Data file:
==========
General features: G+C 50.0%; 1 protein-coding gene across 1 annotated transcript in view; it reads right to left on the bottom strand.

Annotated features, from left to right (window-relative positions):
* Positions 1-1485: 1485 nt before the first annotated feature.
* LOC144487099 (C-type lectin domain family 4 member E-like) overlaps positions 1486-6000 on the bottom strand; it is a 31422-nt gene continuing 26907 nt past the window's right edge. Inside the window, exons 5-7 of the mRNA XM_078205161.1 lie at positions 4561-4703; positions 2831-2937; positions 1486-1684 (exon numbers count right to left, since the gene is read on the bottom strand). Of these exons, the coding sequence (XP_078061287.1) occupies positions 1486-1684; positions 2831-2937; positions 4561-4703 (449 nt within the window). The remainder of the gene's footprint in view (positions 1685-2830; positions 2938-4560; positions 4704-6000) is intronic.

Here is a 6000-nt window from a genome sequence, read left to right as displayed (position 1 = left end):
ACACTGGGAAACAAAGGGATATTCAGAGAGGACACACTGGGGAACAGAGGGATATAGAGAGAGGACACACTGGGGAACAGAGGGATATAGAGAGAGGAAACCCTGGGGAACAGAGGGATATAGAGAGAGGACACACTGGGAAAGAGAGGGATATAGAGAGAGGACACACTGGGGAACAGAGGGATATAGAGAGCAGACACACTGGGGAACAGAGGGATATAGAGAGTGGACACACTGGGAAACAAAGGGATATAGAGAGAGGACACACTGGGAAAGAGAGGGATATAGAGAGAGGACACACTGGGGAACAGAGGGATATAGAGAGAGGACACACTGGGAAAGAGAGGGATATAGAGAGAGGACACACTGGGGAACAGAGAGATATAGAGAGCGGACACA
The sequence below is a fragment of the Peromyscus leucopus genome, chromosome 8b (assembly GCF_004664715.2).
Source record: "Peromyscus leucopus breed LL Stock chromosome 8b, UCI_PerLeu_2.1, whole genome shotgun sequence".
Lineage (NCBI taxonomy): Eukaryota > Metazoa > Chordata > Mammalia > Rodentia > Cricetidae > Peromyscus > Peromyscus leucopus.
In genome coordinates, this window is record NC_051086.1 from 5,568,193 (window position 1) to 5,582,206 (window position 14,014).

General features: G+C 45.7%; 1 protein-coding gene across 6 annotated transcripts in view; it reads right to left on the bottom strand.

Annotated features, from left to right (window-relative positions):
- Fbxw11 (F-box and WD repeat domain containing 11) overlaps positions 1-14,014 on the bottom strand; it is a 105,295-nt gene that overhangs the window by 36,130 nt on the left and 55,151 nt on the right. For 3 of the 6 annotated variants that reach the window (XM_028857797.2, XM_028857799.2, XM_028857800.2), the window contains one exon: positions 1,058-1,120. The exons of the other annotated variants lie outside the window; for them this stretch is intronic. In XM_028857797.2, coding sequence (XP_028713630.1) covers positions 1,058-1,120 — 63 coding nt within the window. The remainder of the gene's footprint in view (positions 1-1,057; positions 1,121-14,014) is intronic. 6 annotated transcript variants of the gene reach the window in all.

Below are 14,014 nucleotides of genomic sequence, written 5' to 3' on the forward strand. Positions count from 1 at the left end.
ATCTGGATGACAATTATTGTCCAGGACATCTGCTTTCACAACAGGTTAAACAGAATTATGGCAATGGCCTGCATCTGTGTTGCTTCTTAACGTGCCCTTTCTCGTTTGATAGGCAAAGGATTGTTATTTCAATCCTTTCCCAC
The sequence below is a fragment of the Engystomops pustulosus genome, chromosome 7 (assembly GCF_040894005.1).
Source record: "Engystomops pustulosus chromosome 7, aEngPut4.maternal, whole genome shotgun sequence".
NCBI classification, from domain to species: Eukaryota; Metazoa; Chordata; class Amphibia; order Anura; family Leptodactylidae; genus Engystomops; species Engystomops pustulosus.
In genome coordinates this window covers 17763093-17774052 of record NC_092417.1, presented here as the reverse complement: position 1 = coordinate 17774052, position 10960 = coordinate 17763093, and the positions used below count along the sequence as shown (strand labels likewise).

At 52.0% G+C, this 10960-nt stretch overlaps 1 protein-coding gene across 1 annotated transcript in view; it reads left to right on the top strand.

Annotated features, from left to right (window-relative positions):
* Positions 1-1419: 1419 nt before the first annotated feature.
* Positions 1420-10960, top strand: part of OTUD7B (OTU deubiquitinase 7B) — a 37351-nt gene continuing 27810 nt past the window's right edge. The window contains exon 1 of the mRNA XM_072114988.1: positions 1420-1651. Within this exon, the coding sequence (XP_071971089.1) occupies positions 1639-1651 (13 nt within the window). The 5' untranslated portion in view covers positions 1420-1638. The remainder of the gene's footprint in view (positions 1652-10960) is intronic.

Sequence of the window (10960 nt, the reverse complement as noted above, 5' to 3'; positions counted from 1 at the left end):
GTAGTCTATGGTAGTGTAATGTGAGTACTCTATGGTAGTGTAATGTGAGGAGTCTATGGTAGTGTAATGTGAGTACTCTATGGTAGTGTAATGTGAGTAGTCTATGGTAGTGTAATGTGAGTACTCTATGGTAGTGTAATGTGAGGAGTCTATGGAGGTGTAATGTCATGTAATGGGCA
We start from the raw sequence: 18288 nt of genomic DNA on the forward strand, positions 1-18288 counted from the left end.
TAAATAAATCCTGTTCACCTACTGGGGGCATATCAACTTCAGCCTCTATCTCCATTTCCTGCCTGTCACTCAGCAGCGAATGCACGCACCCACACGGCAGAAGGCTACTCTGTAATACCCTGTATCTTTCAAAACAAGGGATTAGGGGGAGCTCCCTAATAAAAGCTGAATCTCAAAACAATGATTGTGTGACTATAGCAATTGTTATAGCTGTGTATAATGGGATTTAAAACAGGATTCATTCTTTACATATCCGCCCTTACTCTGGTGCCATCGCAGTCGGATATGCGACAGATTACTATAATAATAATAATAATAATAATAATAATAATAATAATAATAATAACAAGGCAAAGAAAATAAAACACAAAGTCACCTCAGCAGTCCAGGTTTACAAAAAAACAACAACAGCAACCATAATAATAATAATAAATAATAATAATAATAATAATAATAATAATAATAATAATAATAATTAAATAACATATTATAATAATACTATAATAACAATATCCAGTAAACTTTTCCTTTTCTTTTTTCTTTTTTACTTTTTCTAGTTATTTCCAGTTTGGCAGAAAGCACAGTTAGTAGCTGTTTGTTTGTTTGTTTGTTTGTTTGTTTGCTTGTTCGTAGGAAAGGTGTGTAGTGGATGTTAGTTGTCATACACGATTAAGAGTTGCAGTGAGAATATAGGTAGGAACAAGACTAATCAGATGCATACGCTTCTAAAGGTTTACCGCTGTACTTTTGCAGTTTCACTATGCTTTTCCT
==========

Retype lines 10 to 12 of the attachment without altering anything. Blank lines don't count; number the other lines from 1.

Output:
In genome coordinates, this window is record NC_051086.1 from 5,568,193 (window position 1) to 5,582,206 (window position 14,014).

General features: G+C 45.7%; 1 protein-coding gene across 6 annotated transcripts in view; it reads right to left on the bottom strand.

Annotated features, from left to right (window-relative positions):